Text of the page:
Several years ago I was visiting a man dying of cancer in a hospital room. He was dying well, though nobody dies easy. He felt a deep loneliness, even as he was surrounded by people who loved him deeply. Here’s how he described it: “I have a wonderful wife and children, and lots of family and friends. Someone is holding my hand almost every minute, but ... I’m a stone’s throw away from everyone. I’m dying and they’re not. I’m inside of something into which they can’t reach. It’s awfully lonely, dying.”

Swiss Cardinal marks Pope's birthday, anniversary defending his teaching

VATICAN CITY - Pope Benedict XVI does not want to undo the reforms of the Second Vatican Council, but he is working to ensure that "the foundation and heart of the Christian faith shines again," said Swiss Cardinal Kurt Koch in a book released in time for the seventh anniversary of the pope's election.

Bishops, theologians and concerned Catholic have an obligation to help the faithful understand the theology and teaching of the pope, Cardinal Koch wrote in the book that was to be presented in Rome April 16, Pope Benedict's 85th birthday and just three days before the anniversary of his election.

Encounter the risen Lord in the Scriptures, Eucharist, Pope says

VATICAN CITY - With Easter flowers and blossoming trees still decorating St. Peter's Square, Pope Benedict XVI held his weekly general audience and encouraged Catholics to let the risen Lord into their hearts and to share his peace with the world.

As he did with the disciples after Easter, "even today the risen Lord can enter into our homes and hearts even if, sometimes, the doors are closed," the Pope said April 11.

"He alone can roll back the burial stone that man often puts over his feelings, relationships and behavior; stones that sanction death, division, hatred, anger, jealousy, mistrust, indifference," Pope Benedict said.

True witness means experiencing both repentance and forgiveness

Third Sunday of Easter (Year B) April 22 (Acts 3:13-15, 17-19; Psalm 4; 1 John 2:1-5; Luke 24:35-48)

Terrible things are often done not by evil people but quite ordinary ones who believe that they are doing the right thing. Peter confronted the crowd with the knowledge that they had rejected and killed God’s Holy and Righteous One — the very Author of life. These were very religious folks bent on preserving their traditions and the purity of their religion. The trouble is, zeal and fanaticism are no guarantee of clear understanding or moral and spiritual correctness. They are often a smokescreen for fear and uncertainty. We can point to countless examples in Christian history, and for that matter in the history of practically every religion.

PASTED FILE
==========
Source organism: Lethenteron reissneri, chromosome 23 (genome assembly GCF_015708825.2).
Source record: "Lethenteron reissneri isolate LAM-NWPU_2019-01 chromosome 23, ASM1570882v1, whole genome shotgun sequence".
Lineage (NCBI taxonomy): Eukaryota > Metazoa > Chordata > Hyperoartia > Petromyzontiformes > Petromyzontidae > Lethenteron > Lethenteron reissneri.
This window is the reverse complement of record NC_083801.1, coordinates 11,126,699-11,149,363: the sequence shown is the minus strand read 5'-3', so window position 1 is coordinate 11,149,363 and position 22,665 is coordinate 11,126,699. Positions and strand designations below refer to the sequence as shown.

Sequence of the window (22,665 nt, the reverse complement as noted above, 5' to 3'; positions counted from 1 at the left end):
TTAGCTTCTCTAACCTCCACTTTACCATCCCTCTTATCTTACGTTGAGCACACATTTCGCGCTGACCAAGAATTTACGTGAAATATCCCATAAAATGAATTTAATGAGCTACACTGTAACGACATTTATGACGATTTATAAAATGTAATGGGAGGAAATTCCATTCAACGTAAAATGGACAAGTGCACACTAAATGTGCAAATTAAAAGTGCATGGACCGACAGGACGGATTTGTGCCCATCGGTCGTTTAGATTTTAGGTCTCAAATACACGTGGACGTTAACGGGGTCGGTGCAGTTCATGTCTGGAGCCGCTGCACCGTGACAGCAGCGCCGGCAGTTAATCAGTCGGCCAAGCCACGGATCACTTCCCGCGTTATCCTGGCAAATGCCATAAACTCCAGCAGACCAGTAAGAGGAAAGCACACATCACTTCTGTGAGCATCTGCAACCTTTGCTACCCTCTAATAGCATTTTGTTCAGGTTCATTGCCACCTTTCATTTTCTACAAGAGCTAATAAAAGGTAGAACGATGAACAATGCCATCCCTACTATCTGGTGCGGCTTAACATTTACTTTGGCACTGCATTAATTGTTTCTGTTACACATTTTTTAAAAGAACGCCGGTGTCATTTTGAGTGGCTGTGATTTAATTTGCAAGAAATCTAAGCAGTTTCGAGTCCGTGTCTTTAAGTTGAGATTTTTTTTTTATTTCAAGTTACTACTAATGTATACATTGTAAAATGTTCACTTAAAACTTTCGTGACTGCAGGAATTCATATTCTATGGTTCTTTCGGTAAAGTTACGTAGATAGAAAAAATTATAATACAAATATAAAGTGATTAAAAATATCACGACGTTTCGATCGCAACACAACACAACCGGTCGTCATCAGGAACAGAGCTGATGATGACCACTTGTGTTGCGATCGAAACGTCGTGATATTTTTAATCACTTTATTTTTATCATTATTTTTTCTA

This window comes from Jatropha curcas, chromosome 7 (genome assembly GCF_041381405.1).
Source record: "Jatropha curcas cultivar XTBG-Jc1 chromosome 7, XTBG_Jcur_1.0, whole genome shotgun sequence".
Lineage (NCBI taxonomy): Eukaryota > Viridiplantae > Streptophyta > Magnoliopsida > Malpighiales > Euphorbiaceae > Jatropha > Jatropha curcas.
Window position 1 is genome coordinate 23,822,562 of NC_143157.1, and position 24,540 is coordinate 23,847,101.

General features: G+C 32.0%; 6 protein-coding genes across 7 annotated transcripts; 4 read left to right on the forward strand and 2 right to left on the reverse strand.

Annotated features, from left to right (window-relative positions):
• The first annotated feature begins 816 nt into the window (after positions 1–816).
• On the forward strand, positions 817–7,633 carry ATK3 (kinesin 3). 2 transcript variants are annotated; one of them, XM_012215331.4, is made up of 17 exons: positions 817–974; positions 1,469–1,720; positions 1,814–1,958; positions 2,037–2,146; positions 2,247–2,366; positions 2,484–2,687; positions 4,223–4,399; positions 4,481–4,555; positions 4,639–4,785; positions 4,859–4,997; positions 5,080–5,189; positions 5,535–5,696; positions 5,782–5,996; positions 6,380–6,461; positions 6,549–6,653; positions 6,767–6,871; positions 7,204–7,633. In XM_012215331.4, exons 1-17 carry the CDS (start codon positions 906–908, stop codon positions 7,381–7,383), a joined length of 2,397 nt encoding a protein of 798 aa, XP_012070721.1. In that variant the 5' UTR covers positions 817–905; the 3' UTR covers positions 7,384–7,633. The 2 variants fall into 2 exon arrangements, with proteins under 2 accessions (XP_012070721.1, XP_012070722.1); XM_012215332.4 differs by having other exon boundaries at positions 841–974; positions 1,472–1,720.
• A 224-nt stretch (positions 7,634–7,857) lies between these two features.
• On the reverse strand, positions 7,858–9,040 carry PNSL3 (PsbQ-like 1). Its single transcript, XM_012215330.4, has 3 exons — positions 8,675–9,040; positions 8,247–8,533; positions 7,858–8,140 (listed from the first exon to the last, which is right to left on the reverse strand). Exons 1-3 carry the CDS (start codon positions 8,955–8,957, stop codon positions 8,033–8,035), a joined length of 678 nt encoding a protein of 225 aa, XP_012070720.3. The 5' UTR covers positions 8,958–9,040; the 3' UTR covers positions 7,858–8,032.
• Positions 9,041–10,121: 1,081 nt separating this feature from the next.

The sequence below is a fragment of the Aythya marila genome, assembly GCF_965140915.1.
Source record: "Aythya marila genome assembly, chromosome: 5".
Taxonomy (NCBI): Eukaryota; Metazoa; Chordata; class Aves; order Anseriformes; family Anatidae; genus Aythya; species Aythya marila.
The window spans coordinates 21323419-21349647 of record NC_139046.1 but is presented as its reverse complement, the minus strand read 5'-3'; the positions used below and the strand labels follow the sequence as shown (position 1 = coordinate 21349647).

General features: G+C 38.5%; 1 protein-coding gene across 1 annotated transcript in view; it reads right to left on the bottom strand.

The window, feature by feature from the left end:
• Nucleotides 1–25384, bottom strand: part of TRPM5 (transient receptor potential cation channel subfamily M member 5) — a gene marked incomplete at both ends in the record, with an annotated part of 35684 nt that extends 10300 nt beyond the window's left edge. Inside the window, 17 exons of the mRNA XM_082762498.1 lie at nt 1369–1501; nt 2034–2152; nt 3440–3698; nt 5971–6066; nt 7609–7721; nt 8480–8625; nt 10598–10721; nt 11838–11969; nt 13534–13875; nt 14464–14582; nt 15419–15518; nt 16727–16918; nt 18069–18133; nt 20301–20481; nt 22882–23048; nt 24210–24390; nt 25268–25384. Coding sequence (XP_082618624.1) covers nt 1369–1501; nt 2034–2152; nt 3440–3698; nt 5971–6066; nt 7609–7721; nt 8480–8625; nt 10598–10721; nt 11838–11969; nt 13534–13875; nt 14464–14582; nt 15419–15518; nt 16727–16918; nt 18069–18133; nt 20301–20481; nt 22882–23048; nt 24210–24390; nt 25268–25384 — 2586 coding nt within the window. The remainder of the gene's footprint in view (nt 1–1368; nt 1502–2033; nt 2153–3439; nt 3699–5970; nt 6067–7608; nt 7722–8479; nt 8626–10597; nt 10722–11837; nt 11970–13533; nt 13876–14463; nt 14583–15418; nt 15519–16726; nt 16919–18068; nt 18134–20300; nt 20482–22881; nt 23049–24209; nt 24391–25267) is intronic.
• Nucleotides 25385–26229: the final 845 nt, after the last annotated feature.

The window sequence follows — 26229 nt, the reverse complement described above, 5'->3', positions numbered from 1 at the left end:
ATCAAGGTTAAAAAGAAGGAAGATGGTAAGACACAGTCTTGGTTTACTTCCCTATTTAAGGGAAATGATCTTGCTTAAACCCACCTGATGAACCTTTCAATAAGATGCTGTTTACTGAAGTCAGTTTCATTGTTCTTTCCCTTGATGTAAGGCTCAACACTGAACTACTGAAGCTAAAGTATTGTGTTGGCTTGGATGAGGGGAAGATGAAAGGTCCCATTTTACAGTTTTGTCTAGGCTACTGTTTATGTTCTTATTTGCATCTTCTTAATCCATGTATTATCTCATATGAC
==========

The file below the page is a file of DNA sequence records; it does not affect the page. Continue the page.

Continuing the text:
‘Do not be afraid!’ Jesus came to rid us of fear

Not all fear is created equal, at least not religiously. There’s a fear that’s healthy and good, a sign of maturity and love. There’s also a fear that’s bad, that blocks maturity and love. But this needs explanation.

There’s a lot of misunderstanding about fear inside of religious circles, especially around the scriptural passage that says that the fear of God is the beginning of wisdom. Too often texts like these, as well as religion in general, have been used to instill an unhealthy fear inside of people in the name of God.

We need to live in “holy fear” but that is a very particular kind of fear which should not be confused with fear as we normally understand it.